There may be many paths along the remote, windswept Faroe Islands that Google’s street view vehicles can’t traverse, but that’s where the archipelago’s many four-legged residents come in. Last year, the Danish territory petitioned Google to bring its Street View feature to its shores. They felt a little left out, considering that Street View has even captured places like the Galapagos Islands and the Great Barrier Reef. Some residents of the 18-island chain decided to take matters into their own hands, proving not only that their homeland was worth documenting, but that they had simple solutions to some of the technicalities.
Resident Durita Dahl Andreassen of Visit Faroe Islands gave an impassioned plea, saying “To me it is the strangest thing that I cannot show my friends in other countries where I am from. My home country is beautiful, green and kind of undiscovered to the rest of the world – and I want to share it with the world. If Google Street View will not come to the Faroe Islands, I will make The Faroe Islands visible to the world in another way.”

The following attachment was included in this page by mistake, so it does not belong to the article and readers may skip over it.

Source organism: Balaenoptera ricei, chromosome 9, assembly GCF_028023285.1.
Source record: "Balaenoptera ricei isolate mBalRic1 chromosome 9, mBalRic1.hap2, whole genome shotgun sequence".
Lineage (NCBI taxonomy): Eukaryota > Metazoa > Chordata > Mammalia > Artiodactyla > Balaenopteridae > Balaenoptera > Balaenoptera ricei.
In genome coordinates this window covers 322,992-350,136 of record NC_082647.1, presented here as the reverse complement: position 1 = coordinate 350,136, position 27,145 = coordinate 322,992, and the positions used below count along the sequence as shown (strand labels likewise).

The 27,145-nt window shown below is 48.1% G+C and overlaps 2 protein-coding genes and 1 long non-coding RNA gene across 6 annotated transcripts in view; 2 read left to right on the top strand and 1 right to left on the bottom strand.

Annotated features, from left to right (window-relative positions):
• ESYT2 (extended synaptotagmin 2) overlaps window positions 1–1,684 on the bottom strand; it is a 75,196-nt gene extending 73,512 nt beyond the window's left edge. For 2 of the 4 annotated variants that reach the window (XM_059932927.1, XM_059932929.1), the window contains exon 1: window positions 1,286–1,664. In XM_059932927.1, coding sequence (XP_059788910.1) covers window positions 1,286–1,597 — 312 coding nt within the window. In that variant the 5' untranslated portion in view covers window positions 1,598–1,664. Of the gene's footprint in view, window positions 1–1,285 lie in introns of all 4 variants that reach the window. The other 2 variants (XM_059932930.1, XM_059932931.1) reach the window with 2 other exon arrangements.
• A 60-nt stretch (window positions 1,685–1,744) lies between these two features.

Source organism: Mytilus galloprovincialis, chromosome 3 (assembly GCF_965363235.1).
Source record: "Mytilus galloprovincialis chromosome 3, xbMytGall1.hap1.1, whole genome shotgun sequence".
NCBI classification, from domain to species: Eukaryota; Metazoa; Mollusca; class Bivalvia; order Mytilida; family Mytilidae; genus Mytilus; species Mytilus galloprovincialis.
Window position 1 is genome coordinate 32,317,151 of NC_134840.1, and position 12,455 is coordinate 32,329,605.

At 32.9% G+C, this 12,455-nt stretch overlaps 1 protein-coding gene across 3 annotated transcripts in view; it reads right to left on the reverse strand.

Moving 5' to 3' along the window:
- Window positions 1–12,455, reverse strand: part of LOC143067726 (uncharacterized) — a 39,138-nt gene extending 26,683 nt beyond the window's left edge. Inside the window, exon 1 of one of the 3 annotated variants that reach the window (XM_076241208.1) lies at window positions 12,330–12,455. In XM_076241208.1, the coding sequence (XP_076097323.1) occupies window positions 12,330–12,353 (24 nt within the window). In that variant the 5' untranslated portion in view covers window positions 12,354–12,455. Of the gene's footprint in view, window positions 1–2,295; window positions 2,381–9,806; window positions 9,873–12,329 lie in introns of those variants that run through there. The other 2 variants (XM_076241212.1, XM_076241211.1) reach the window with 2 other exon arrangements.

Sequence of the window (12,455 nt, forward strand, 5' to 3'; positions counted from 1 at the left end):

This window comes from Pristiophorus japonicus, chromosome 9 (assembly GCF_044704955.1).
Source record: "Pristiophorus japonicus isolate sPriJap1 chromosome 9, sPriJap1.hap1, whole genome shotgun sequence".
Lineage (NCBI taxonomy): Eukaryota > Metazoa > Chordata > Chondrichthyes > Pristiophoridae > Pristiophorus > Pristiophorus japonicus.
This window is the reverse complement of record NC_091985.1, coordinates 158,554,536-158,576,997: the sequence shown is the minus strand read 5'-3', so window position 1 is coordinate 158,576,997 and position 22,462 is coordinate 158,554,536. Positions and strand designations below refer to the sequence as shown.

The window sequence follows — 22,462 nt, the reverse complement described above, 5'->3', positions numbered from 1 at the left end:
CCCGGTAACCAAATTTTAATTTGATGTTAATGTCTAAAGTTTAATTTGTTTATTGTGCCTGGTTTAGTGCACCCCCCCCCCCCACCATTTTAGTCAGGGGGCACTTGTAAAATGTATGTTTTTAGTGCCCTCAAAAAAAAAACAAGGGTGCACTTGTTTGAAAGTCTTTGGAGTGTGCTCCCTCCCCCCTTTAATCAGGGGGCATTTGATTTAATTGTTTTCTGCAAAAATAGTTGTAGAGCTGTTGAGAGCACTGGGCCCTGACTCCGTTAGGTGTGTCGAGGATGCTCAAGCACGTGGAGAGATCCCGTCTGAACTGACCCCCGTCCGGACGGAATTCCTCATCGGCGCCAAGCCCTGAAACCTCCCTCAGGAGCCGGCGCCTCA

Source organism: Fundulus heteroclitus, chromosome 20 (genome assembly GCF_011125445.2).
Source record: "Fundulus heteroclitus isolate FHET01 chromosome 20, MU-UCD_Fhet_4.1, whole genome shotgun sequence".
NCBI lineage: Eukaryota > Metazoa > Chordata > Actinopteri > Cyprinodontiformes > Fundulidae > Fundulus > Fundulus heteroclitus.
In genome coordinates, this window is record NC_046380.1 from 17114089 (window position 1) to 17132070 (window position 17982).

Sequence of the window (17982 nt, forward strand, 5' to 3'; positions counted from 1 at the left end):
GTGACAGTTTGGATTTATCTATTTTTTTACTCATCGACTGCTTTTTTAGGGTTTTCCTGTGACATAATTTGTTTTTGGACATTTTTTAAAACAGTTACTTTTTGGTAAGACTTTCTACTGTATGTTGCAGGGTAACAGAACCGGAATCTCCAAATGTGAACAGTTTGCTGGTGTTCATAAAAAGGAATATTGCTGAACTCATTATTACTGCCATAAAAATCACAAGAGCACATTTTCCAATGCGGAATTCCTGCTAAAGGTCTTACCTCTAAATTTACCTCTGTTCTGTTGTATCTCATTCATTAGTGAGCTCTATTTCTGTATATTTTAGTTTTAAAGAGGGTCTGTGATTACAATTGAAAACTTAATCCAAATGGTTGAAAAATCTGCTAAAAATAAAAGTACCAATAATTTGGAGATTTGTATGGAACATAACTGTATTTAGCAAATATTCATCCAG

Andreassen spearheaded a campaign called Sheep View 360, outfitting five of her own sheep with solar-powered cameras attached to special harnesses and letting them roam all over the hillsides as they normally would. Unsurprisingly, the sheep captured some spectacular footage, wandering up onto the island’s many grassy rooftops as well. The photos were sent directly to Andreassen’s smartphone.
The campaign worked. Google supplied islanders with camera equipment to capture the Faroe Islands on foot, in cars, from kayaks, ships, bikes and wheelbarrows. Check it out here (in some shots, you can even pan down to see the sheep!)
“Where there’s a wool, there’s a way,” commented David Castro Gonzalez de Vega, Google Maps program manager.